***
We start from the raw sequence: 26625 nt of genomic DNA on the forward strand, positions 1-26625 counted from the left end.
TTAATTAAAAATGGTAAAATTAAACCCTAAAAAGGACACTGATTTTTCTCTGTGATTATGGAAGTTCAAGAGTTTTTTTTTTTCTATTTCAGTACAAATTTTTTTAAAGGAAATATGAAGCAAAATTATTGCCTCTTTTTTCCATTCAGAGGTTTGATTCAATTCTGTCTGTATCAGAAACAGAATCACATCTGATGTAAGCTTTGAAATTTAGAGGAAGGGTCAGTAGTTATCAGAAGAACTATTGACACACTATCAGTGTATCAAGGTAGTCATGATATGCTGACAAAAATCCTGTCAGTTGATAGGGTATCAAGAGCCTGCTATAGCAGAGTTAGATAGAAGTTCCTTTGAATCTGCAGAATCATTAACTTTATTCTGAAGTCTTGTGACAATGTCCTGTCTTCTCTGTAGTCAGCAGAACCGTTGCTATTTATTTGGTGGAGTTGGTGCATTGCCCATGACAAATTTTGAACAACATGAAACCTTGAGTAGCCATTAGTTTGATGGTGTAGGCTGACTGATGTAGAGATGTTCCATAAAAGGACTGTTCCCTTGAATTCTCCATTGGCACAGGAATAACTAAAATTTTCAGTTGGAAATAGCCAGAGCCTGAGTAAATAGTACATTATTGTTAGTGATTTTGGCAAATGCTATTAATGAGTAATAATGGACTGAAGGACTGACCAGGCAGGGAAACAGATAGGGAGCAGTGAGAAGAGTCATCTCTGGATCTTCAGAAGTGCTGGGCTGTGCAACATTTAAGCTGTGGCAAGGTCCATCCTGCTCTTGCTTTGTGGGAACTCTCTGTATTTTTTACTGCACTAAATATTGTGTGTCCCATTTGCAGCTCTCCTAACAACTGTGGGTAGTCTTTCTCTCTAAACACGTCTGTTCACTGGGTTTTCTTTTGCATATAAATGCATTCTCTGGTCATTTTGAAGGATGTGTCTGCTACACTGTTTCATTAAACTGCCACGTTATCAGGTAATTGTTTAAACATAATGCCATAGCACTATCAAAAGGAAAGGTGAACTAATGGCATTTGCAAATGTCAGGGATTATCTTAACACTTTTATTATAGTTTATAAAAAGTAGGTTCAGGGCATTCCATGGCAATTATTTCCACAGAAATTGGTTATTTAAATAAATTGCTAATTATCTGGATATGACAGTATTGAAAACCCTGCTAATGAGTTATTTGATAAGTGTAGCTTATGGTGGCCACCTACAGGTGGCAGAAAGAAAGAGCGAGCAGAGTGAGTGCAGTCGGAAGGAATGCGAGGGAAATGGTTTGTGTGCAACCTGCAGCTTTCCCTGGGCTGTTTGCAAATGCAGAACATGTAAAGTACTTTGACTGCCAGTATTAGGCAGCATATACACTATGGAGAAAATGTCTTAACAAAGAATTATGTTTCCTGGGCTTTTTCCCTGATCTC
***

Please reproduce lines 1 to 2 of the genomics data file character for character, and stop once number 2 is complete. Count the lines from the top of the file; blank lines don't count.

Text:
We start from the raw sequence: 26625 nt of genomic DNA on the forward strand, positions 1-26625 counted from the left end.
TTAATTAAAAATGGTAAAATTAAACCCTAAAAAGGACACTGATTTTTCTCTGTGATTATGGAAGTTCAAGAGTTTTTTTTTTTCTATTTCAGTACAAATTTTTTTAAAGGAAATATGAAGCAAAATTATTGCCTCTTTTTTCCATTCAGAGGTTTGATTCAATTCTGTCTGTATCAGAAACAGAATCACATCTGATGTAAGCTTTGAAATTTAGAGGAAGGGTCAGTAGTTATCAGAAGAACTATTGACACACTATCAGTGTATCAAGGTAGTCATGATATGCTGACAAAAATCCTGTCAGTTGATAGGGTATCAAGAGCCTGCTATAGCAGAGTTAGATAGAAGTTCCTTTGAATCTGCAGAATCATTAACTTTATTCTGAAGTCTTGTGACAATGTCCTGTCTTCTCTGTAGTCAGCAGAACCGTTGCTATTTATTTGGTGGAGTTGGTGCATTGCCCATGACAAATTTTGAACAACATGAAACCTTGAGTAGCCATTAGTTTGATGGTGTAGGCTGACTGATGTAGAGATGTTCCATAAAAGGACTGTTCCCTTGAATTCTCCATTGGCACAGGAATAACTAAAATTTTCAGTTGGAAATAGCCAGAGCCTGAGTAAATAGTACATTATTGTTAGTGATTTTGGCAAATGCTATTAATGAGTAATAATGGACTGAAGGACTGACCAGGCAGGGAAACAGATAGGGAGCAGTGAGAAGAGTCATCTCTGGATCTTCAGAAGTGCTGGGCTGTGCAACATTTAAGCTGTGGCAAGGTCCATCCTGCTCTTGCTTTGTGGGAACTCTCTGTATTTTTTACTGCACTAAATATTGTGTGTCCCATTTGCAGCTCTCCTAACAACTGTGGGTAGTCTTTCTCTCTAAACACGTCTGTTCACTGGGTTTTCTTTTGCATATAAATGCATTCTCTGGTCATTTTGAAGGATGTGTCTGCTACACTGTTTCATTAAACTGCCACGTTATCAGGTAATTGTTTAAACATAATGCCATAGCACTATCAAAAGGAAAGGTGAACTAATGGCATTTGCAAATGTCAGGGATTATCTTAACACTTTTATTATAGTTTATAAAAAGTAGGTTCAGGGCATTCCATGGCAATTATTTCCACAGAAATTGGTTATTTAAATAAATTGCTAATTATCTGGATATGACAGTATTGAAAACCCTGCTAATGAGTTATTTGATAAGTGTAGCTTATGGTGGCCACCTACAGGTGGCAGAAAGAAAGAGCGAGCAGAGTGAGTGCAGTCGGAAGGAATGCGAGGGAAATGGTTTGTGTGCAACCTGCAGCTTTCCCTGGGCTGTTTGCAAATGCAGAACATGTAAAGTACTTTGACTGCCAGTATTAGGCAGCATATACACTATGGAGAAAATGTCTTAACAAAGAATTATGTTTCCTGGGCTTTTTCCCTGATCTC